I don’t see how the notion that art must be moral is a ‘companion’ to this notion, unless you have deduced from this post that I believe both: I don’t. If anything, Slumdog is the ‘moral’ art because of the ethical lesson it attempts to impose upon us. Make us better citizens and the like. I have absolutely no problem with art meant for consumption, or, on the other end of the spectrum, art that challenges established social ethics and codes. But Slumdog pretends to change the world, and it is simply the latest instalment in the legacy of Horatio Alger.

Mandos: I suppose the review is uncharitable, although I said I enjoyed the film. I understand your objection to the “India Shining” movement, and indeed, Sengupta mentions that this movie is an affront to middle-class India’s national pride, but I think you are projecting that sentiment onto this review. Sengupta does not say that Dharavi is an ‘economic miracle’. In fact, she criticizes Slumdog for not outlining the true extent of Mumbai’s poverty. Instead, she attempts to draw a full, round picture of life in the slum: deprived, certainly, but not of humanity.

Comment by Blind Man

I should also add, Dr. Dawg, that I am not arguing that Trainspotting is better than Slumdog because it is somehow more ‘authentic’; rather, I believe the obverse: that Boyle seems to create better art when he is closer to the material.

Comment by Blind Man

For me, at least, it was pretty clear in the movie that the slums were a functioning society. Yes, I was worried it was patronizing too but that’s a danger of the genre, or of presenting Indian poverty to Western audiences. The high-rise issue, for instance, is brought up right in the movie itself—not to mention the inherent wry critique in the whole cell phone call center scenes (“Loch Big Ben”…). I worry about analyses like Sengupta, because I do that some of the problems and solutions are external to the slums and their society.

I was impressed that they covered the communal rioting at all, and frankly I’m more interested in anything that punctures middle class India’s whole We Have Crawled Out Of The Primordial Ooze psychology.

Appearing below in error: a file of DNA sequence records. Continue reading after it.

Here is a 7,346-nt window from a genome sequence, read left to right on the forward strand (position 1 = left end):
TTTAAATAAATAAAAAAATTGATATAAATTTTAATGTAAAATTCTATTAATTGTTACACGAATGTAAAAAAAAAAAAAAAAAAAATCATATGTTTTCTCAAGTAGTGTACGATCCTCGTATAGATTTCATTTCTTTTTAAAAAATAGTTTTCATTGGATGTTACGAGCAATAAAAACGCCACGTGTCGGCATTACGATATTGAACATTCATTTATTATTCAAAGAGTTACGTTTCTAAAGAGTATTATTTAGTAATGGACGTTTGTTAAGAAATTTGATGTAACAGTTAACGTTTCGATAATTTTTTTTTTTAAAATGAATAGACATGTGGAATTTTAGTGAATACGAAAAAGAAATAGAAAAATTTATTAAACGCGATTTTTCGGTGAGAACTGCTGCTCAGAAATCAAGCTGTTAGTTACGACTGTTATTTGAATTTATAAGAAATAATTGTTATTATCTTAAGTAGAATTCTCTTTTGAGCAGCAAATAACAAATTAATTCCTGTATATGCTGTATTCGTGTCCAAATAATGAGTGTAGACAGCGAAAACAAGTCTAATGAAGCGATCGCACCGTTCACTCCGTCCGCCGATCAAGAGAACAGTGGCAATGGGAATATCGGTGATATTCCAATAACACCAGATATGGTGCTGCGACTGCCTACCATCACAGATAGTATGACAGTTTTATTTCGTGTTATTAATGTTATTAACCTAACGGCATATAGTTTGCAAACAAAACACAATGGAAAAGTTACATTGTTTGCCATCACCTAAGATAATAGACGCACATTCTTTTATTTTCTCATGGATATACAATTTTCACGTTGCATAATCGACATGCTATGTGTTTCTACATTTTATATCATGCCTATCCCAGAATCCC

Comment by Mandos

I have yet to see the film. Authenticity has never been a Hollywood forte when making “feel good” movies and from a dramatic POV, extreme poverty is a prerequisite for the rags to riches storyline.

This passage from Sengupta made me think of Oliver Twist:

Other than the children (the “slumdogs”), no one is even remotely well-intentioned. Hustlers, thieves, and petty warlords run amok, and even Jamal’s schoolteacher, a thin, bespectacled man who introduces him to The Three Musketeers, is inexplicably callous. This is a place of evil and decay, of a raw, chaotic tribalism.

Could the screenplay/novel be highly influenced by Charles Dickens? They say there are a finite number of stories to tell and that only the cast, time and location changes.

(On funnier note, Horatio Alger is Don Cherry’s favourite author.)

Comment by Beijing York

Slumdog pretends to change the world, and it is simply the latest instalment in the legacy of Horatio Alger.

I agree with this. But wherein is the “ethical lesson” that the film allegedly thrusts upon us?

Comment by Dr.Dawg

Dickensian is very much “in” when it comes to Indian movies, and Slumdog definitely fits into that genre even if it is marketed at Westerners.

The teacher, btw, holds true to the image of South Asian schoolteachers my parents both experienced, even if my parents come from, um, a far different social class. Fairly painful corporal punishment, etc.

Comment by Mandos

Mandos: your points are well taken. Boyle is a talented filmmaker and he did go through great lengths to produce an authentic experience. I only wanted to temper what appears to me lavish, even hyperbolic, praise for a good film that remains, nevertheless problematic considering the West’s relationship to its Other.